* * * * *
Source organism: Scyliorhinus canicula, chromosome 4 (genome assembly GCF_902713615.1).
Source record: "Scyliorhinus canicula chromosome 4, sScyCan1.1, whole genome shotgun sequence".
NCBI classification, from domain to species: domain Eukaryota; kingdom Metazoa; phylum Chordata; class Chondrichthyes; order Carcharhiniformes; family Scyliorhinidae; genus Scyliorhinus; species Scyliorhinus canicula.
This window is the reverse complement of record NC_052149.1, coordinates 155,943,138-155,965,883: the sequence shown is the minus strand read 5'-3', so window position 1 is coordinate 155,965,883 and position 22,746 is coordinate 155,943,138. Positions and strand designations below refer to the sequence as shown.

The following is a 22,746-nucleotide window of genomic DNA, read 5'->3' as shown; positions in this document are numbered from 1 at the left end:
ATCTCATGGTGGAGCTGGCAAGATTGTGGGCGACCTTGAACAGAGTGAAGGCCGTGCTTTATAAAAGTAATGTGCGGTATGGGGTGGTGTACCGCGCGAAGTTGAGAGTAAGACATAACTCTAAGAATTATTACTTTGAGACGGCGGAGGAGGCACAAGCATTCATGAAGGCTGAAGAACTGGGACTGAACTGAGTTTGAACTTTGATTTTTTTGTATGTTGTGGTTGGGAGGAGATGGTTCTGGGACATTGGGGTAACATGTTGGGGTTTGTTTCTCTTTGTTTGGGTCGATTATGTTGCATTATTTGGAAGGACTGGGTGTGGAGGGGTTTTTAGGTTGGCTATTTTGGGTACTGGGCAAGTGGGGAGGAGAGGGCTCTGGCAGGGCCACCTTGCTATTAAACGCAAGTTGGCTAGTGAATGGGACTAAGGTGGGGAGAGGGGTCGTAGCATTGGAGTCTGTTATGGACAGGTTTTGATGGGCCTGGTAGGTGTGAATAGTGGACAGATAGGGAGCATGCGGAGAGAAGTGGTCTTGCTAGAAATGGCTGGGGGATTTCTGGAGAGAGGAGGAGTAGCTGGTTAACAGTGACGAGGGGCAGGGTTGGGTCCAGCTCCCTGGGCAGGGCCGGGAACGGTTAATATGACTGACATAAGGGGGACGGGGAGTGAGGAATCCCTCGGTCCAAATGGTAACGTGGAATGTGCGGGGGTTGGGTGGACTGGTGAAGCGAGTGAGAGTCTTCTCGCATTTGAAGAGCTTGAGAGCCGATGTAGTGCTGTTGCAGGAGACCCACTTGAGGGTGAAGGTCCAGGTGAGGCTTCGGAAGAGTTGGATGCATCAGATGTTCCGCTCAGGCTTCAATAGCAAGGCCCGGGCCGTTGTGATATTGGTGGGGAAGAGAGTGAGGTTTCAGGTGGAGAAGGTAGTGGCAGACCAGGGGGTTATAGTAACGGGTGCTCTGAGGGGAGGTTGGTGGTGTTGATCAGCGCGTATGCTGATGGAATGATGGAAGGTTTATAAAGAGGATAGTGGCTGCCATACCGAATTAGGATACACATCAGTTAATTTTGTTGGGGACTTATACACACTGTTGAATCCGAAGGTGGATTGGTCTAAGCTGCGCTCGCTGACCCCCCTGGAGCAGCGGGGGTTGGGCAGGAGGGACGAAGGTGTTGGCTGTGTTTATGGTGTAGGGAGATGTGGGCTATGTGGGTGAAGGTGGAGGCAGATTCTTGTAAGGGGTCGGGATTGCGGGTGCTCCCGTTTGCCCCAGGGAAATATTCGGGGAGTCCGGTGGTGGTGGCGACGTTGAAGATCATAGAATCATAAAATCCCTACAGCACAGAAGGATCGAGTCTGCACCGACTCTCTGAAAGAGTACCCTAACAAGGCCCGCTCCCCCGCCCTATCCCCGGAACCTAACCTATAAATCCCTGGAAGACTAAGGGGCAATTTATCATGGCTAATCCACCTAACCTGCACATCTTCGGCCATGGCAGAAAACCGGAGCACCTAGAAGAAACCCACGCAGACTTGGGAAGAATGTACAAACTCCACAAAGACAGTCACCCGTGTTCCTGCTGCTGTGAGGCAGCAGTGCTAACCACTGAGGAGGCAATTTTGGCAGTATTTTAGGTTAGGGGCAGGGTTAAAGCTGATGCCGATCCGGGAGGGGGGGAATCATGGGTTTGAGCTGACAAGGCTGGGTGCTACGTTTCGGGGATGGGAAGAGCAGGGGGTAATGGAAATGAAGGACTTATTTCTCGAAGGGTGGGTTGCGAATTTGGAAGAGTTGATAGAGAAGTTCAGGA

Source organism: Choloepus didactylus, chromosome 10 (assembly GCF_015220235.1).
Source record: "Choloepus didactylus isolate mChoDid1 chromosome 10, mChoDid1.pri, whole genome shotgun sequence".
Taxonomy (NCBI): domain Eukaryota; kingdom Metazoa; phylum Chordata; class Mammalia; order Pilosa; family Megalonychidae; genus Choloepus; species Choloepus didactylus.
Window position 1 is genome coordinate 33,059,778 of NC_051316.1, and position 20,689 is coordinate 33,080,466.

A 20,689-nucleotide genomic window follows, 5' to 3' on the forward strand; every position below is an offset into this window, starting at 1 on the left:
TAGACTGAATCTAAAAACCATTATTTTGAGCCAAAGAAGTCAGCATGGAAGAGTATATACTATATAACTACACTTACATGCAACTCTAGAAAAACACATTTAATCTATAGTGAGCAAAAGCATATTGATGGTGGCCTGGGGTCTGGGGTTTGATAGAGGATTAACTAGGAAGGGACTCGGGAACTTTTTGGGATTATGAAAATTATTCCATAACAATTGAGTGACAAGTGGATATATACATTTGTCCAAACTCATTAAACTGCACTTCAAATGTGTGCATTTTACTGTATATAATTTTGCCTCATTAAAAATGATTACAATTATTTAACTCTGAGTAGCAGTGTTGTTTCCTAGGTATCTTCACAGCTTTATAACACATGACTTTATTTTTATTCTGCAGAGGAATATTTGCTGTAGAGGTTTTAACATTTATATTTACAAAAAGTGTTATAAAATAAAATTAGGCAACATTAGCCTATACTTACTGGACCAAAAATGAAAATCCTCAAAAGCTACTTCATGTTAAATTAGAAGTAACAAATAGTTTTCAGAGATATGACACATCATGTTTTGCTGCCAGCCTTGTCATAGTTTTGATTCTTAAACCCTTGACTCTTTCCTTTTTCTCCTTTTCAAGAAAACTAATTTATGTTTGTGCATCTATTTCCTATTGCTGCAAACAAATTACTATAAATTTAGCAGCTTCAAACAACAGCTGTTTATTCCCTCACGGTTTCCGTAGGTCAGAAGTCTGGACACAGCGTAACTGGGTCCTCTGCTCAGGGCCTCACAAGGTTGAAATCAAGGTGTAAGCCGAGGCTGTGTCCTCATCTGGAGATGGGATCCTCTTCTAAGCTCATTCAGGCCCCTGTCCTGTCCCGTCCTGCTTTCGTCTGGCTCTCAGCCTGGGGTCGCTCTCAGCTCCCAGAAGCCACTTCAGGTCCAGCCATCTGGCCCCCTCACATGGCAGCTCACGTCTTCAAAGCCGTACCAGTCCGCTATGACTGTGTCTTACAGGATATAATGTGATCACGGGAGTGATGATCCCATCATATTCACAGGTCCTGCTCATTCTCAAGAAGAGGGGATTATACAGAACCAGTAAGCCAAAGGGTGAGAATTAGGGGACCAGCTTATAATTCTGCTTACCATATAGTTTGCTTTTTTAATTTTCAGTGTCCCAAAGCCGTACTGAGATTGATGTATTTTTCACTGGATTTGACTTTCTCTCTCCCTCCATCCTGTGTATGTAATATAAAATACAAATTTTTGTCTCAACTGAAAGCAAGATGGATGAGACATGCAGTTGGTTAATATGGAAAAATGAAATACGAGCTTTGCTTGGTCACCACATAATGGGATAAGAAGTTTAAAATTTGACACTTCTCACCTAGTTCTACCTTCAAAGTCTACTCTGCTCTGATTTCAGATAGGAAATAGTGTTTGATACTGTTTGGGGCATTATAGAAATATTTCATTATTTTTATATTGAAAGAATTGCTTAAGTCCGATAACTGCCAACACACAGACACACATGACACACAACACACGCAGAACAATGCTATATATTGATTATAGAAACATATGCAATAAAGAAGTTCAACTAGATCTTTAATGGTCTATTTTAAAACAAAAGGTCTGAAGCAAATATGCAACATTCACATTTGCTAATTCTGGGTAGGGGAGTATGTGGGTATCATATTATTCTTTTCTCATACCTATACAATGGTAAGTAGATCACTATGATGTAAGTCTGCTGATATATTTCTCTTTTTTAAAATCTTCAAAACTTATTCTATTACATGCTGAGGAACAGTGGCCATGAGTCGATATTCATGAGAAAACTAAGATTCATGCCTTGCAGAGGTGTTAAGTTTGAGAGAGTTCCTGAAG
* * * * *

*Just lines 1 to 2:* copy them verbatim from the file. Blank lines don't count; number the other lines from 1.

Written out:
Source organism: Scyliorhinus canicula, chromosome 4 (genome assembly GCF_902713615.1).
Source record: "Scyliorhinus canicula chromosome 4, sScyCan1.1, whole genome shotgun sequence".